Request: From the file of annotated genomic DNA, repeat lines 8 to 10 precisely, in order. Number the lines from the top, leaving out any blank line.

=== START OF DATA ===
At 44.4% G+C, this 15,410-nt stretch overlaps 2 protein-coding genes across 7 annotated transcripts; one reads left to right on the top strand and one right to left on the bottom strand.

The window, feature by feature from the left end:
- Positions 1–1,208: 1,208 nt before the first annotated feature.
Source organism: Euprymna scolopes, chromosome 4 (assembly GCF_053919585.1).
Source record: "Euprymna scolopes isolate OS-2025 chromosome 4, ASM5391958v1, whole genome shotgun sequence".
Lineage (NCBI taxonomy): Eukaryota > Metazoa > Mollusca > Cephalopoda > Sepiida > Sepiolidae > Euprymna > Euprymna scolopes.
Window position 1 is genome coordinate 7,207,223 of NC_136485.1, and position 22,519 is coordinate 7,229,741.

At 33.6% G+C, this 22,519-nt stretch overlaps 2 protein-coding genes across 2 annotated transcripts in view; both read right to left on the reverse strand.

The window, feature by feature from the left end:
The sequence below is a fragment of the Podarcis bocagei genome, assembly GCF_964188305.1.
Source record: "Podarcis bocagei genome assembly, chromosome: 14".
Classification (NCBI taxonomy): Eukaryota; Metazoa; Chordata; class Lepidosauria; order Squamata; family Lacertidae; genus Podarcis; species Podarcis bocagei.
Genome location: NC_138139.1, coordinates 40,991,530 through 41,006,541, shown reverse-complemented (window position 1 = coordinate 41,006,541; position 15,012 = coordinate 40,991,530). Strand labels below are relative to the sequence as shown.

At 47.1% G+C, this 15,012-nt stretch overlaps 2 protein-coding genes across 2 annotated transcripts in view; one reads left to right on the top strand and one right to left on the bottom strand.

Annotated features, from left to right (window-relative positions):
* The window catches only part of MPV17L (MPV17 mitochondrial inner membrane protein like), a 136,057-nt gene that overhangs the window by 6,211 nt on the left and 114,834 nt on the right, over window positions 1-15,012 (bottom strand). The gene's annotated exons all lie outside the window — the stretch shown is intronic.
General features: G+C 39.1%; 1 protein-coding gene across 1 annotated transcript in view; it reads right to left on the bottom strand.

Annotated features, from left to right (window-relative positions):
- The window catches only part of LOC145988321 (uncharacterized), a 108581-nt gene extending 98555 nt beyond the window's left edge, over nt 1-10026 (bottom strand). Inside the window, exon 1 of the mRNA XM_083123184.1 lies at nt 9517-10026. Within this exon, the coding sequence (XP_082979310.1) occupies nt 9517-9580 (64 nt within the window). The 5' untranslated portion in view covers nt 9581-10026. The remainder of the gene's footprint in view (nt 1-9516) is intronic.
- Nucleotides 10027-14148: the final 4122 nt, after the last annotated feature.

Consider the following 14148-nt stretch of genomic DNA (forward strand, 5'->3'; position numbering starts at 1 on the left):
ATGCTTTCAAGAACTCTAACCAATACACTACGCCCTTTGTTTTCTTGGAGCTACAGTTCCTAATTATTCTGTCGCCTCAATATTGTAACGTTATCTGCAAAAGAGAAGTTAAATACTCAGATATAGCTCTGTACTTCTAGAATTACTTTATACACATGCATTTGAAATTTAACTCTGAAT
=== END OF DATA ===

At 33.6% G+C, this 22,519-nt stretch overlaps 2 protein-coding genes across 2 annotated transcripts in view; both read right to left on the reverse strand.

The window, feature by feature from the left end:
The sequence below is a fragment of the Podarcis bocagei genome, assembly GCF_964188305.1.